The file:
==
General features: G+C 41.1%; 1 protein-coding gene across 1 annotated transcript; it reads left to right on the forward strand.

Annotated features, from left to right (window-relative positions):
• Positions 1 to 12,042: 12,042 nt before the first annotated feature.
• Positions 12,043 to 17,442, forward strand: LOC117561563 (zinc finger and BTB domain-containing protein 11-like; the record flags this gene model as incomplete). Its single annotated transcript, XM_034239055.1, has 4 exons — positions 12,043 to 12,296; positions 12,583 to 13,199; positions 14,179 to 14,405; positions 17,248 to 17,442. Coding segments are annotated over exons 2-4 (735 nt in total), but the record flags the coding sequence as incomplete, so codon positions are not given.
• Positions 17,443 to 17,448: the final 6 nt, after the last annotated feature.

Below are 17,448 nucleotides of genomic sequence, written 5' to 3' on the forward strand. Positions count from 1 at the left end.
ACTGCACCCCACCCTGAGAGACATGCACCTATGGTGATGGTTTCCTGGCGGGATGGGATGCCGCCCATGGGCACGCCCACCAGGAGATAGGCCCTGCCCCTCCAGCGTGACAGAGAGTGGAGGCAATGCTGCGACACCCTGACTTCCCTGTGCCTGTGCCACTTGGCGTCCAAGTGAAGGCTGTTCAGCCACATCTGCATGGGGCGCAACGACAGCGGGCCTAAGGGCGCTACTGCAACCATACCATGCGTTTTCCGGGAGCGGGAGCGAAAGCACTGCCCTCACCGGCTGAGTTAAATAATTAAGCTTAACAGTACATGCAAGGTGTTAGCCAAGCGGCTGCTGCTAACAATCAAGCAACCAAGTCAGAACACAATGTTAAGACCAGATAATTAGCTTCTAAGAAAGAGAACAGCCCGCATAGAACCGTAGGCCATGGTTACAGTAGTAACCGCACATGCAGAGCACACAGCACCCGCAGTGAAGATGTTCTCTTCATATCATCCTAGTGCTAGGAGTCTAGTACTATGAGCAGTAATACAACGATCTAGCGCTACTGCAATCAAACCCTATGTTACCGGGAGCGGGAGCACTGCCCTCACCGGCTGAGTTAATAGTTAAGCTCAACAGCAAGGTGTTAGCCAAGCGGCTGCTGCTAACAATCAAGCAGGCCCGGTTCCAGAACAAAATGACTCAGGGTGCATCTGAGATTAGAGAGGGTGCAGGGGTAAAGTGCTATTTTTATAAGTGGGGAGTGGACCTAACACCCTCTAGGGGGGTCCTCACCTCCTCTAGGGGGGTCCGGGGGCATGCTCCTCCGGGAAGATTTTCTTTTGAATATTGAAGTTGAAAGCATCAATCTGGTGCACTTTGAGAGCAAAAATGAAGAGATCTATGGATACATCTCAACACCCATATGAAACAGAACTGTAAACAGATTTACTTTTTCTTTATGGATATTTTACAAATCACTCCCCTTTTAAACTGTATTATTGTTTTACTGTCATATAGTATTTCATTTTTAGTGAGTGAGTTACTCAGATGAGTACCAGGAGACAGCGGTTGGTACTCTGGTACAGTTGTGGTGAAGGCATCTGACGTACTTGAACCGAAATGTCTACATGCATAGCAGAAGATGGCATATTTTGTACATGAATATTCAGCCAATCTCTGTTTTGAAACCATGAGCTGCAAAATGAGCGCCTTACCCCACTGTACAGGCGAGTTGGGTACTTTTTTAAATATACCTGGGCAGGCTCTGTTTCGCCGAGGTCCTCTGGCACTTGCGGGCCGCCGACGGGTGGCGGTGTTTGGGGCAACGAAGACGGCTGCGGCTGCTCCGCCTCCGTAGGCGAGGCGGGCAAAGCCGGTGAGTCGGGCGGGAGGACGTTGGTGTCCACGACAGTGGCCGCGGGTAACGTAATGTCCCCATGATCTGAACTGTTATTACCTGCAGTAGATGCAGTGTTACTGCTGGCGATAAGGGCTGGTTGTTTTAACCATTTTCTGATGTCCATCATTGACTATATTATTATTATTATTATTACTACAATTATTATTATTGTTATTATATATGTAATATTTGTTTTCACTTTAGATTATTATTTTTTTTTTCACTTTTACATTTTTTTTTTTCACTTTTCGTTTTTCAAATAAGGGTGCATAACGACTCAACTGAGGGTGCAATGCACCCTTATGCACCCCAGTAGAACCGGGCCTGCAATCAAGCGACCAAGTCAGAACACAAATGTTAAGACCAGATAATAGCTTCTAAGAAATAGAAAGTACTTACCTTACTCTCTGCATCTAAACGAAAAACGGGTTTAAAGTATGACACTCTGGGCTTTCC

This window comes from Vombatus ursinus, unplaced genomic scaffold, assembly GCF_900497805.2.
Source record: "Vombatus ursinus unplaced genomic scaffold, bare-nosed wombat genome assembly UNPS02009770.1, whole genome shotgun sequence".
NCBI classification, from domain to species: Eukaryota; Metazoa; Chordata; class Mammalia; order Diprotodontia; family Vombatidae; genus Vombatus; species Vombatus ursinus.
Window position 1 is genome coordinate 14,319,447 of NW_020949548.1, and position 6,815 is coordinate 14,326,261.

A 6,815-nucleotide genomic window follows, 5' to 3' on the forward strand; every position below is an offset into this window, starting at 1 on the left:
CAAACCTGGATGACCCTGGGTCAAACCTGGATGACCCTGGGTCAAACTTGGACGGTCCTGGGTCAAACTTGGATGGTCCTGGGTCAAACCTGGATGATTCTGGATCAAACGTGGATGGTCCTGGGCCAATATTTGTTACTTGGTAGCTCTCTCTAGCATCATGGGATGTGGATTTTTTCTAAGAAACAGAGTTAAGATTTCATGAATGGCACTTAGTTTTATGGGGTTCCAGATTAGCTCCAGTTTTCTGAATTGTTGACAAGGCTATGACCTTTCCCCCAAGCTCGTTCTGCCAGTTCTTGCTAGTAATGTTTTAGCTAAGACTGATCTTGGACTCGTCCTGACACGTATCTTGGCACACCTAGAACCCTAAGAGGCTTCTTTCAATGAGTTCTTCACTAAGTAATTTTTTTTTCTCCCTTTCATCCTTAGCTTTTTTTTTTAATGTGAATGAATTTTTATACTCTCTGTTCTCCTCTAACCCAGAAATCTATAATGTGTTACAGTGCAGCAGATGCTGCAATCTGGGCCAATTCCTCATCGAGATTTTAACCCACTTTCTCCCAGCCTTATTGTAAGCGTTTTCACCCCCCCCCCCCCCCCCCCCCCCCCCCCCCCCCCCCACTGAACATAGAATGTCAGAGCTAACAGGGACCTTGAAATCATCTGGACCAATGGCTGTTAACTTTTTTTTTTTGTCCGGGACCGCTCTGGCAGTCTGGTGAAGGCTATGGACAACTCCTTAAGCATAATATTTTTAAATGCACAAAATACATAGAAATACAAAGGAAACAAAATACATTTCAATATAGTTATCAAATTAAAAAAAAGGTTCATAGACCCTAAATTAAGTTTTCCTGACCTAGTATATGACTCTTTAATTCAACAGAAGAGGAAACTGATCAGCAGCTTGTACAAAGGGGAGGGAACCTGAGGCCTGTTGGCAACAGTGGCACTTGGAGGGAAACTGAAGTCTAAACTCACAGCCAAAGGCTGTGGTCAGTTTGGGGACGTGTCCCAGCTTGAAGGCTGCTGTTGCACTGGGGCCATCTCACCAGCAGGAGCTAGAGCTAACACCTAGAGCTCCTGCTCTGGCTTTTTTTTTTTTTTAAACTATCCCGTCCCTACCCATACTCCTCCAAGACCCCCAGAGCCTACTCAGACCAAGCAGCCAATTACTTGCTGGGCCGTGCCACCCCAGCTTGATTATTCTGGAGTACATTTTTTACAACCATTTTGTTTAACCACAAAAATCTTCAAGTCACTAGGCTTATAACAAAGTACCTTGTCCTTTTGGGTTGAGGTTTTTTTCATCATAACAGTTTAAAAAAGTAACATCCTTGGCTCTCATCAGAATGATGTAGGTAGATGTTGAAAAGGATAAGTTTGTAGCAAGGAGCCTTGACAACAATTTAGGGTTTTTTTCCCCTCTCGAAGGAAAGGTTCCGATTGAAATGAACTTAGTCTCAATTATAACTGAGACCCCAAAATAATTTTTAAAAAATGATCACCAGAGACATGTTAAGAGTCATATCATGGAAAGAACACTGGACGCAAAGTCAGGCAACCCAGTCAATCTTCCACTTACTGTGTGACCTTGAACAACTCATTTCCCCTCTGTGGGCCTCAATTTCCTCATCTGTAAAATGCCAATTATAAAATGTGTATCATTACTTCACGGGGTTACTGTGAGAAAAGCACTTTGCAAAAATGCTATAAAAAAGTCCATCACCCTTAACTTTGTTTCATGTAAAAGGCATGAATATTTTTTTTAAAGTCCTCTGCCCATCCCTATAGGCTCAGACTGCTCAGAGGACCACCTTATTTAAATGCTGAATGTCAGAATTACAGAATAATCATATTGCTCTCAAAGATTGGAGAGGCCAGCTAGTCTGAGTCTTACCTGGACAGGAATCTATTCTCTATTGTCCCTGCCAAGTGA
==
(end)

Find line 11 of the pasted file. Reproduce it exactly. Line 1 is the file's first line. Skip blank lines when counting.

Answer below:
Window position 1 is genome coordinate 14,319,447 of NW_020949548.1, and position 6,815 is coordinate 14,326,261.